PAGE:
Another is Luke Butler. A suite of six modest-size paintings of scenes plucked from ‘Star Trek’ could have been wince-inducing. But Butler, who isolates characters and bits of landscape against flat fields of color, approaches the popular cult show like a Pre-Raphaelite consecrating mythic national literature or Benjamin West painting ‘The Death of General Wolfe’ in 1770. Three paintings show dead heroes. Two have Capt. Kirk shielding his eyes from an unseen horror. One arrests Spock in mid-dissolve, beaming up or down. Together they transform the subjects into a peculiar breed of history painting, albeit each roughly the size of a TV screen.

A third is Alex Israel, who manages to wring yet one more drop from the Dada-dishrag that is now Marcel Duchamp. Ready-made objects were rented from Hollywood prop-houses -- top hat, dog-shaped cookie jar, clocks, Egyptian Horus -- and isolated on pedestals like Brancusi sculptures or, for the Horus, between two mirrors that reflect and cleave a blue tarp into a parting sea.

Knowing that the props will return to storage when the show is over turns Israel’s temporary installation-narrative into something approaching an actual 3-D ‘movie.’ Given the objects’ ordinariness, a salutary sense of estrangement slowly descends on all the other objects one encounters after leaving his installation.

The biennial format, which encourages grazing among disparate aesthetic forms, bouncing from one to the next, can make some work difficult to engage. Wu’s documentary and Stanya Kahn’s brash video of a wounded but plucky disaster victim adrift in the modern landscape are, at 20 and 35 minutes, respectively, a different breed from Violet Hopkins’ tiny, exquisite, colored pencil drawings of eruptions or John Zurier’s big, atmospheric abstract paintings, in which a surface abrasion on pale color functions as discreet interior drawing. Time-based videos require handing over attention to the artist’s schedule in a way that paintings don’t.


And sculptures -- at least in the form of stand-alone objects of the sort so successfully and abundantly chronicled by the 2005 exhibition, ‘Thing,’ at the UCLA Hammer Museum -- are almost non-existent here. An expression of curatorial disinterest, in favor of the now hoary format of installation art?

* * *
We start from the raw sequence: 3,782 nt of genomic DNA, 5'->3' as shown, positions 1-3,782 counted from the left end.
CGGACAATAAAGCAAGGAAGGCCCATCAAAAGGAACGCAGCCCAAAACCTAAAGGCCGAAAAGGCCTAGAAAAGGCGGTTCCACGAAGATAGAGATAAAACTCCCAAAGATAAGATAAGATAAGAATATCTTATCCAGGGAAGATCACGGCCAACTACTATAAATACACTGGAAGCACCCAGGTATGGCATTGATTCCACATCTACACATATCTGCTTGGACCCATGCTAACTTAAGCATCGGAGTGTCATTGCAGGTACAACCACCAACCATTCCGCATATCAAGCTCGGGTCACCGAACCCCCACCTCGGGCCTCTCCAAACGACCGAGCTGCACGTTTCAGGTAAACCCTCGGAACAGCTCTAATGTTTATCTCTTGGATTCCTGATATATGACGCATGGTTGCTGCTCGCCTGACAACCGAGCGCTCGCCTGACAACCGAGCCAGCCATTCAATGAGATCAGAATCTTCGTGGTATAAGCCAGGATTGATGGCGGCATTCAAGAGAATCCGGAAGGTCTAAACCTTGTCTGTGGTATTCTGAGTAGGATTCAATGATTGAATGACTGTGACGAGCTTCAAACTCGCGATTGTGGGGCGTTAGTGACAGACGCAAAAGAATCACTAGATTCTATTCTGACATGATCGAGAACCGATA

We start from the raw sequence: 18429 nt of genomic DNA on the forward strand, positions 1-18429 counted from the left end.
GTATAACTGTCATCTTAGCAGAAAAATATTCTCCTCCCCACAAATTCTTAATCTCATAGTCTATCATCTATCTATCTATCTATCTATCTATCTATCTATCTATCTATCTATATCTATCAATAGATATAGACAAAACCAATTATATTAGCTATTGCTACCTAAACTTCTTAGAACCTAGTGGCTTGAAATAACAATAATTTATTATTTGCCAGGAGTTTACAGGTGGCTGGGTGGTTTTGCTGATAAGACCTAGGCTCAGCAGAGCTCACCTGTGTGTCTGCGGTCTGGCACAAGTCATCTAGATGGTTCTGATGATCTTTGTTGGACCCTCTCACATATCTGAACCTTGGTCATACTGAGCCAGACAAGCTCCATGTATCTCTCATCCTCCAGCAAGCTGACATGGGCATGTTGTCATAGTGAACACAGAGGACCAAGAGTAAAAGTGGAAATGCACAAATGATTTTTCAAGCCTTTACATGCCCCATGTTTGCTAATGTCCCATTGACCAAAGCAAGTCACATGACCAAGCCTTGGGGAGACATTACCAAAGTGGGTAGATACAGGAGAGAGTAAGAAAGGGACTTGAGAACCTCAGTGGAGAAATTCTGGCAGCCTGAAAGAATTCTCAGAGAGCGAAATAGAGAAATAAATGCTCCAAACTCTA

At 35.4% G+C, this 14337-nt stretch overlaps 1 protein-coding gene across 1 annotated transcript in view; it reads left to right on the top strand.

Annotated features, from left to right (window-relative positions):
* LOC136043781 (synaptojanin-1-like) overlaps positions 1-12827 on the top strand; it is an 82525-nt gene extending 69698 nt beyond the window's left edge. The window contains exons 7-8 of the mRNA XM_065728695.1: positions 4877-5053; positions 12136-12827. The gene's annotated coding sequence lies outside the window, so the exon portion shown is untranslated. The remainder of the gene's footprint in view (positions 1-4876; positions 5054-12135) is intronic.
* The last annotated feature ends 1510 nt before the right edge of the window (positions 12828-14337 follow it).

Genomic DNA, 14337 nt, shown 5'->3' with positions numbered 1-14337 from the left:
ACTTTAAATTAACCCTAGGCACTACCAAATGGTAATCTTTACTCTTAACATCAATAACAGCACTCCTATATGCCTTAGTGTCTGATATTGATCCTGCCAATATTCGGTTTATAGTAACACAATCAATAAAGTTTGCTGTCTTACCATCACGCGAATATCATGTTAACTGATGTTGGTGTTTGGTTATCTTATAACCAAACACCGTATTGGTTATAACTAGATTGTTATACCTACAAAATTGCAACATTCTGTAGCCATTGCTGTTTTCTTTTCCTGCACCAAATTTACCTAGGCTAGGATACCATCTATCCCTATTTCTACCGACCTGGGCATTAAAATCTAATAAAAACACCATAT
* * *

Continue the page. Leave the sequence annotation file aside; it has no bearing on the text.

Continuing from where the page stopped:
The show has a lot of neo-art -- that is, neo-Ed Ruscha, neo-Monique Prieto, neo-Center for Land Use Interpretation, neo-Nam June Paik, neo-Judy Fiskin, even neo-Josef Albers -- all by other artists. In most instances these works are attempting to draw out something new, but the practitioners aren’t yet free of their artistic sources’ gravitational pull.

Still, the show, on view to March 13, has a lot to offer -- Katy Grannan’s re-invigoration of pedestrian street-photography; Brian Dick’s performances with piñatas cum professional sports-style mascots acting up at art events; Alexandra Grant’s poetic, inside-out word drawings; Carlee Fernandez’s disassembled taxidermy self-portrait; Drew Heitzler’s narrative mapping of Orange County through tracks perceived among people (tech CEO Ellen Hancock, historical real estate lawyer George Hugh Smith, tract home builder Bruce Karatz), places (Newport Beach, Orange, Irvine) and things (Central Pacific Railroad, wildfires, Boeing Co.); and more.

I was engaged by about a third of the works on view. Altogether that might not sound like a lot. For a biennial, however, it’s actually quite good.

-- Christopher Knight

California Biennial 2010, Orange County Museum of Art, 850 San Clemente Drive, Newport Beach, (949) 759-1122, through March


Photos, from top: Brian Dick (in collaboration with Christen Sperry-Garcia), ‘OCMAscot,’ 2010; Camilo Ontiveros, ‘Free Entry (California Biennial Law),’ 2010; Luke Butler, ‘Landing Party II,’ 2009; Alexandra Grant, ‘First Portal (mind),’ 2008